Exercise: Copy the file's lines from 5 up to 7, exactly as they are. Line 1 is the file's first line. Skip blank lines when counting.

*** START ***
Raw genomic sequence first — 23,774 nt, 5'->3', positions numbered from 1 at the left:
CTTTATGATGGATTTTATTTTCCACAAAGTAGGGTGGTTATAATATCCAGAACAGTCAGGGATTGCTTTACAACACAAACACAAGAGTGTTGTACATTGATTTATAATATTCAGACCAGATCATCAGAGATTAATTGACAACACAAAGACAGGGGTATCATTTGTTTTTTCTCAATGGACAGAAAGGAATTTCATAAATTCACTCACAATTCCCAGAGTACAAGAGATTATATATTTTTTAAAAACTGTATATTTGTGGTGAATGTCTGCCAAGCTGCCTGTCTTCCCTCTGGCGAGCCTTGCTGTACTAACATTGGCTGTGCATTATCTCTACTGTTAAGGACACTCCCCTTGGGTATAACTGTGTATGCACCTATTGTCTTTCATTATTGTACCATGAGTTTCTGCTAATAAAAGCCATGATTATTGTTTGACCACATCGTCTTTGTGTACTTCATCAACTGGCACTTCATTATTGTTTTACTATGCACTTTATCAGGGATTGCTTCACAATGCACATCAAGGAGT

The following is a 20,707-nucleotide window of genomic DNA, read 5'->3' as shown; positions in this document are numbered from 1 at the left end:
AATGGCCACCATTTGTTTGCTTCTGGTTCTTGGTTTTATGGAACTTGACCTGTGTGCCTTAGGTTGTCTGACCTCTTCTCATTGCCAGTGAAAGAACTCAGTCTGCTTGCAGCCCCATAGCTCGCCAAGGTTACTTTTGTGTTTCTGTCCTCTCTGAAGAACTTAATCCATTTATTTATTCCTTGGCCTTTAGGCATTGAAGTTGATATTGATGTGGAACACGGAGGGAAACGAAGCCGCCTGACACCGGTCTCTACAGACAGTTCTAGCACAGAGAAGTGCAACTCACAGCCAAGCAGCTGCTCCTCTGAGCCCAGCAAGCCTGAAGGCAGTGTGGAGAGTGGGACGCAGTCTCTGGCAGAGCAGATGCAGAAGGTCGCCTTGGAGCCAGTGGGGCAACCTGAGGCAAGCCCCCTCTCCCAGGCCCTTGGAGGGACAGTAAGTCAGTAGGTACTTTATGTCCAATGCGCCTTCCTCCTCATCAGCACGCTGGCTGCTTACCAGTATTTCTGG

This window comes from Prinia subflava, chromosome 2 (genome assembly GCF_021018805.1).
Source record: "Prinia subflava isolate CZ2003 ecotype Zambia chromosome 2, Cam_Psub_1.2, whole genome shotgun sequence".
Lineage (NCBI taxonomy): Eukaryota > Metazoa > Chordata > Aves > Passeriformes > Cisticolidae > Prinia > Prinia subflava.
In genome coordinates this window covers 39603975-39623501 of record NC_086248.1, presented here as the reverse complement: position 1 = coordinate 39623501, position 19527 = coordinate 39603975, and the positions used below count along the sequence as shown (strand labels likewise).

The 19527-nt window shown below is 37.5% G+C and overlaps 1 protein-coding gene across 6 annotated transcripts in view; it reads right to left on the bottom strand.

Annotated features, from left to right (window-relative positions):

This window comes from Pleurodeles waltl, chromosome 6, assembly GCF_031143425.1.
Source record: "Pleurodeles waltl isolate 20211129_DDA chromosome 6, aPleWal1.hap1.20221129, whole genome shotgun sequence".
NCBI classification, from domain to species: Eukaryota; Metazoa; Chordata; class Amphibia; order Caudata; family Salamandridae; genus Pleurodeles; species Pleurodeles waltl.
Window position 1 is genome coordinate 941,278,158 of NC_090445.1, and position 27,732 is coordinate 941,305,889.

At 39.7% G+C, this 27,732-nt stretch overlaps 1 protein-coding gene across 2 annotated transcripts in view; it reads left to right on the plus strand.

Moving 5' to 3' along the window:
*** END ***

This window comes from Prinia subflava, chromosome 2 (genome assembly GCF_021018805.1).
Source record: "Prinia subflava isolate CZ2003 ecotype Zambia chromosome 2, Cam_Psub_1.2, whole genome shotgun sequence".
Lineage (NCBI taxonomy): Eukaryota > Metazoa > Chordata > Aves > Passeriformes > Cisticolidae > Prinia > Prinia subflava.